Nancy A. Melville

September 23, 2015

NATIONAL HARBOR, MD — A clinical profile of chronic back pain accompanied by a specific report of severe pain upon standing for too long and leg tremors may suggest an often overlooked diagnosis of arachnoiditis, researchers say.

"Every pain specialist should be aware that if they see a back pain patient who claims to have severe, constant back pain with the hallmark signs of not being able to stand for very long without having to sit or even lay down on the floor, then they could be dealing with arachnoiditis," said lead author Forest Tennant, MD, a chronic pain specialist with the Veract Intractable Pain Clinic in West Covina, California.

Their research was presented here at the American Academy of Pain Management (AAPM) 2015 Annual Meeting.

Inflammatory Process

While most back pain is degenerative, arachnoiditis involves an inflammatory process of the arachnoid surrounding spinal cord nerves, which can lead to a host of serious issues, including severe pain, lower-extremity paralysis, bowel dysfunction, and systemic autoimmune disorder, Dr Tennant explained.

To better identify symptoms, Dr Tennant conducted a small survey of 26 patients with chronic pain in whom arachnoiditis was confirmed by MRI.

The survey results showed striking consistency: All of the patients reported pain that was constant and severe and was associated with standing too long, causing the patient to sit or lie down.

The patients all also reported tremors or "jerking" in their legs. Most patients (23 [88.5%]) reported intense episodes of heat and sweating, difficulty urination and/or defecation, and episodes of blurry vision.

The patients had all undergone various spinal surgeries and procedures, which are among the leading causes of arachnoiditis, according to the National Institute of Neurological Disorders and Stroke (NINDS).

Other common causes include irritation from infection, direct injury to the spine, chemicals, or chronic compression of spinal nerves.

Dr Tennant notes that with the ever-increasing array of spine interventions, rates of arachnoiditis are likewise on the rise.

"Arachnoiditis is listed as a rare disorder, but with all of the spinal taps, epidurals and manipulations of the spinal cord that have become available in the last 10 years, the prevalence and incidence is soaring, and we believe this is very underdiagnosed and all pain clinics in the country now have some of these cases."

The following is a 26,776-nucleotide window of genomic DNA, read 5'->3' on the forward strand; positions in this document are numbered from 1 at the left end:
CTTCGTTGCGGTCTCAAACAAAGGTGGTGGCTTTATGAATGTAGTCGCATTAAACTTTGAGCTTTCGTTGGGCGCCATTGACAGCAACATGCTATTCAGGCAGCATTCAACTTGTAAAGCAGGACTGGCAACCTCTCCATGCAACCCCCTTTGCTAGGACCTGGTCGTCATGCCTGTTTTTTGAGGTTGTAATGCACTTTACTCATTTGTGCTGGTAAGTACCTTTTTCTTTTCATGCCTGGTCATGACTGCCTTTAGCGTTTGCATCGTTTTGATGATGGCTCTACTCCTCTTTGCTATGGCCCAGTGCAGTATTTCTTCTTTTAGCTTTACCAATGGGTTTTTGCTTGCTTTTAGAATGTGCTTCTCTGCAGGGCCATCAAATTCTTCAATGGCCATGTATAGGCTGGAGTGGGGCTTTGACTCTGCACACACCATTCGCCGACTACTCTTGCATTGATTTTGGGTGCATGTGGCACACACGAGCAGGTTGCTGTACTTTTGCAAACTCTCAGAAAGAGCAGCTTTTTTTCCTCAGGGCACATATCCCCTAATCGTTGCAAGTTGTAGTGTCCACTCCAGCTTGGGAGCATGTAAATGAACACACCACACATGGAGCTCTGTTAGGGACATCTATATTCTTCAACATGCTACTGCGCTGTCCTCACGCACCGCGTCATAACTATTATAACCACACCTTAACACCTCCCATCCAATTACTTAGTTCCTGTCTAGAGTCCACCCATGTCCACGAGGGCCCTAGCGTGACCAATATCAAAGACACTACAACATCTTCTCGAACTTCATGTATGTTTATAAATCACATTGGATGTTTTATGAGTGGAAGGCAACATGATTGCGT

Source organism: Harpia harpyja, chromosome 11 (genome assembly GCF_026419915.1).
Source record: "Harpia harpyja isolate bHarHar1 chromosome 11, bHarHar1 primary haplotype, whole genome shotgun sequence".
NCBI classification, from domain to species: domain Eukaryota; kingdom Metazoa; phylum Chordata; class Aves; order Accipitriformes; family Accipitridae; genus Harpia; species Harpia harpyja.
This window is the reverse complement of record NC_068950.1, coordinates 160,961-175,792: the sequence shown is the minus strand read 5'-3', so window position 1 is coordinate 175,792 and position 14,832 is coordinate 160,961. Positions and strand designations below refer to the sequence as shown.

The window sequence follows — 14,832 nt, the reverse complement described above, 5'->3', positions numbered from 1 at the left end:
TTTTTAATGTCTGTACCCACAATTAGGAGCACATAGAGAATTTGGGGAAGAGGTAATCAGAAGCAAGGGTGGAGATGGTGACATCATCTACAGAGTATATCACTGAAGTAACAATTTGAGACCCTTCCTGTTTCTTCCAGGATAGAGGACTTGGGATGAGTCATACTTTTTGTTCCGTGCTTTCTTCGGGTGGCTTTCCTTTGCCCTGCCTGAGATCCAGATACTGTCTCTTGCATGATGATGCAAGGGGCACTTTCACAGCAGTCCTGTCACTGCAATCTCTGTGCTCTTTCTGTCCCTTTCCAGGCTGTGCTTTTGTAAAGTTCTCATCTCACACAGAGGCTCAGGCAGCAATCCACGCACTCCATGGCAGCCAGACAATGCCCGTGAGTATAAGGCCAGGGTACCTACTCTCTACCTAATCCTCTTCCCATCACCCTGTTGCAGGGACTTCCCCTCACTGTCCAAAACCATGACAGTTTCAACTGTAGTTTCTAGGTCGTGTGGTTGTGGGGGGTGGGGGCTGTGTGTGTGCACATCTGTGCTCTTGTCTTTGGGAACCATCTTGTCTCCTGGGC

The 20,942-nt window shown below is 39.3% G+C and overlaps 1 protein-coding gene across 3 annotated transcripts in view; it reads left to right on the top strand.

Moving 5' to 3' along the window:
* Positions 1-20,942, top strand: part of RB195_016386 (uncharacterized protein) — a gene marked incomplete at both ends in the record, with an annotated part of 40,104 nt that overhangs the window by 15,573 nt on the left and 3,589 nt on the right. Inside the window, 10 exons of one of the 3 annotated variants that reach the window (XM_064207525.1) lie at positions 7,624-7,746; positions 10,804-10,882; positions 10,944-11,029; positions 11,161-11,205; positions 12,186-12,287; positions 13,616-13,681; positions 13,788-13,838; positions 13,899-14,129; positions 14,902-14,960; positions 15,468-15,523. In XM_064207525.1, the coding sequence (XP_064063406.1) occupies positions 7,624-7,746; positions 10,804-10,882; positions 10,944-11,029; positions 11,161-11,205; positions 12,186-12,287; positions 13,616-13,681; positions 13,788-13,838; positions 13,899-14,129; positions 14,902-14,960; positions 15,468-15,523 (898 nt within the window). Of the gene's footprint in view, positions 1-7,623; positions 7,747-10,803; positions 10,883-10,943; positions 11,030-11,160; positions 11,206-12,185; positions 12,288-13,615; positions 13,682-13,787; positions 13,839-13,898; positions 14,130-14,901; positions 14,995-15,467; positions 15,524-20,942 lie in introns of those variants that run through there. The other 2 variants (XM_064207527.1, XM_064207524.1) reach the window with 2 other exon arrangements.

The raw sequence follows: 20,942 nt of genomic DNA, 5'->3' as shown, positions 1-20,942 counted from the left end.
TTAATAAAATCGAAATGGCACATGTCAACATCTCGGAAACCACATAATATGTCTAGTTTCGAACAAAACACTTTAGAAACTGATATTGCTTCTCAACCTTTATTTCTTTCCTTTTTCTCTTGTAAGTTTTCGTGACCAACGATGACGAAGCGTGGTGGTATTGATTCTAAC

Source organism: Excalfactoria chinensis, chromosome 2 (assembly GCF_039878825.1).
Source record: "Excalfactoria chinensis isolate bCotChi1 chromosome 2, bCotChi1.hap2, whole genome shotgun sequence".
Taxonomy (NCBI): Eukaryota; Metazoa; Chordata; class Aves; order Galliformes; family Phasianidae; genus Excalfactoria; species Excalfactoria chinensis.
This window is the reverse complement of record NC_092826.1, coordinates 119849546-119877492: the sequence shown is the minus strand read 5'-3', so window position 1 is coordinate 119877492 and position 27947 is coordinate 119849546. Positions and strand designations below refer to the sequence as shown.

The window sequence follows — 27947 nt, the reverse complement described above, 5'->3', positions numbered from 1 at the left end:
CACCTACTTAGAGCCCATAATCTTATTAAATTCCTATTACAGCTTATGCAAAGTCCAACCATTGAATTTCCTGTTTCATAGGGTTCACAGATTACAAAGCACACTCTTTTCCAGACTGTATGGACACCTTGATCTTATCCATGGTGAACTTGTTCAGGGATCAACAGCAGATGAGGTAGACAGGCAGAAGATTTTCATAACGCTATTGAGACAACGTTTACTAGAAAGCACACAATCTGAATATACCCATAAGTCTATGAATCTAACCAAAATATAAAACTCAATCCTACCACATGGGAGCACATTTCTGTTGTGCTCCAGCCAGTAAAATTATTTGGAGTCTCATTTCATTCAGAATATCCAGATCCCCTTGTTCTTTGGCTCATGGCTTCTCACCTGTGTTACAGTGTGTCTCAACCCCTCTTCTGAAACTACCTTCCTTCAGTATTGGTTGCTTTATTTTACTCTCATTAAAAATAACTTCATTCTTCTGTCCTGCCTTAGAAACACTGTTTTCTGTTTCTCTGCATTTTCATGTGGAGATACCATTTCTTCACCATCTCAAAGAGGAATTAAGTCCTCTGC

The inflammation associated with arachnoiditis can cause the spinal nerves to "stick" together, exacerbating symptoms, and can, in the most severe cases, lead to paralysis of the lower limbs, according to the NINDS.

Treatment of arachnoiditis is notoriously difficult, with unpredictable long-term outcomes, but Dr Tennant said a combination of pain management methods can offer improvement.

"These used to be considered hopeless cases, but today you can use treatments including hormones, corticoids, some of the potent anti-inflammatory agents, specific stretching exercises and electromagnetic therapies."

"There's a lot we can do for patients besides just offering them high-dose opioids," he added.

Dr Tennant noted that the 18-item questionnaire he compiled from a literature review and clinical observations can be useful in identifying potential arachnoiditis patients.

The questions are as follows:

  1. Does it hurt to lie flat on your back?

  2. When you stand with your leg straight and raise it, does this cause pain in your back?

  3. Do you lose water (bladder) or stool (colon) without warning?

  4. Does standing too long cause so much pain you have to sit or lie down?

  5. Do you have periods or episodes of intense sweating or heat (temperature)?

  6. Do you sometimes have to stand to relieve your pain?

  7. Do you sometimes have shooting pains, tremors, or jerks in your legs?

  8. Do you sometimes sleep sitting up?

  9. Do you sometimes have pain behind your eyes?

  10. Do you have trouble starting your bladder to urinate or bowel to defecate?

  11. Is your pain constant?

  12. Is your vision ever blurred?

  13. Have you ever collapsed while standing or walking?

  14. Are your hands and/or feet often cold?

  15. Do you get twitching or crawling feelings over your back and spine area?

  16. Do you get burning or electrical pains in your feet?

  17. Do you have to set on a pillow or cushion at times?

  18. Do you have pain when you walk up steps?

"If your patient answers 'yes' to more than about half of these, there's a good chance you are dealing with arachnoiditis," Dr Tennant said.

Dr Tennant receives speaker's bureau fees from Ethos Labs, Regenesis Biomedical, and INSYS Therapeutics.

American Academy of Pain Management (AAPM) 2015 Annual Meeting. Presented September 19, 2015.

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